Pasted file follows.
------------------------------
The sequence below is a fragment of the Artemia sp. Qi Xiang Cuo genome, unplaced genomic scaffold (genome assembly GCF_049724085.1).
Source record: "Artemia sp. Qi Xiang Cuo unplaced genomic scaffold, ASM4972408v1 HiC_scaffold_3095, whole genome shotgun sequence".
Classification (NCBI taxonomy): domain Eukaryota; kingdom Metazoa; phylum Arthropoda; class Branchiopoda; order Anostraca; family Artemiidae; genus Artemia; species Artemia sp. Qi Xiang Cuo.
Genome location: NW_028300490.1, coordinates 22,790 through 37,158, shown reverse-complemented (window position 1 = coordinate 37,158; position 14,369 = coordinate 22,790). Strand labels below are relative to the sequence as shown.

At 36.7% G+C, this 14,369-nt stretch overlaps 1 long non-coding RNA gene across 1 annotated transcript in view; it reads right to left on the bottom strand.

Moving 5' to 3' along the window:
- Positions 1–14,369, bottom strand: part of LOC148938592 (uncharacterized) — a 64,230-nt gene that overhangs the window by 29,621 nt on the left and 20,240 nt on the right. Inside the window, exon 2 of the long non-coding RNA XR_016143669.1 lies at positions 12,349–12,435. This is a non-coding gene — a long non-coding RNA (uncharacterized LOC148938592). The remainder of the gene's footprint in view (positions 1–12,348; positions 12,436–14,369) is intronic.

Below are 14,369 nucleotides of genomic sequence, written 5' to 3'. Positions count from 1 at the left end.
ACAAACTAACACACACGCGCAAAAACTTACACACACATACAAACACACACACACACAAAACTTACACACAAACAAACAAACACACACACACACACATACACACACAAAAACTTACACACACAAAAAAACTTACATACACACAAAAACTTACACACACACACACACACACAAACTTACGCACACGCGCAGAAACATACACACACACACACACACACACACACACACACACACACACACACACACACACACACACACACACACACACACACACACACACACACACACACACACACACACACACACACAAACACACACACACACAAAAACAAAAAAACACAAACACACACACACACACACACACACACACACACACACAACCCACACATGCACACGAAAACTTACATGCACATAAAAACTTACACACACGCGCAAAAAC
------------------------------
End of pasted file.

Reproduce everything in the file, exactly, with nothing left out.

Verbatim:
The sequence below is a fragment of the Artemia sp. Qi Xiang Cuo genome, unplaced genomic scaffold (genome assembly GCF_049724085.1).
Source record: "Artemia sp. Qi Xiang Cuo unplaced genomic scaffold, ASM4972408v1 HiC_scaffold_3095, whole genome shotgun sequence".
Classification (NCBI taxonomy): domain Eukaryota; kingdom Metazoa; phylum Arthropoda; class Branchiopoda; order Anostraca; family Artemiidae; genus Artemia; species Artemia sp. Qi Xiang Cuo.
Genome location: NW_028300490.1, coordinates 22,790 through 37,158, shown reverse-complemented (window position 1 = coordinate 37,158; position 14,369 = coordinate 22,790). Strand labels below are relative to the sequence as shown.

At 36.7% G+C, this 14,369-nt stretch overlaps 1 long non-coding RNA gene across 1 annotated transcript in view; it reads right to left on the bottom strand.

Moving 5' to 3' along the window:
- Positions 1–14,369, bottom strand: part of LOC148938592 (uncharacterized) — a 64,230-nt gene that overhangs the window by 29,621 nt on the left and 20,240 nt on the right. Inside the window, exon 2 of the long non-coding RNA XR_016143669.1 lies at positions 12,349–12,435. This is a non-coding gene — a long non-coding RNA (uncharacterized LOC148938592). The remainder of the gene's footprint in view (positions 1–12,348; positions 12,436–14,369) is intronic.

Below are 14,369 nucleotides of genomic sequence, written 5' to 3'. Positions count from 1 at the left end.
ACAAACTAACACACACGCGCAAAAACTTACACACACATACAAACACACACACACACAAAACTTACACACAAACAAACAAACACACACACACACACATACACACACAAAAACTTACACACACAAAAAAACTTACATACACACAAAAACTTACACACACACACACACACACAAACTTACGCACACGCGCAGAAACATACACACACACACACACACACACACACACACACACACACACACACACACACACACACACACACACACACACACACACACACACACACACACACACACACACACACACACACAAACACACACACACACAAAAACAAAAAAACACAAACACACACACACACACACACACACACACACACACACAACCCACACATGCACACGAAAACTTACATGCACATAAAAACTTACACACACGCGCAAAAAC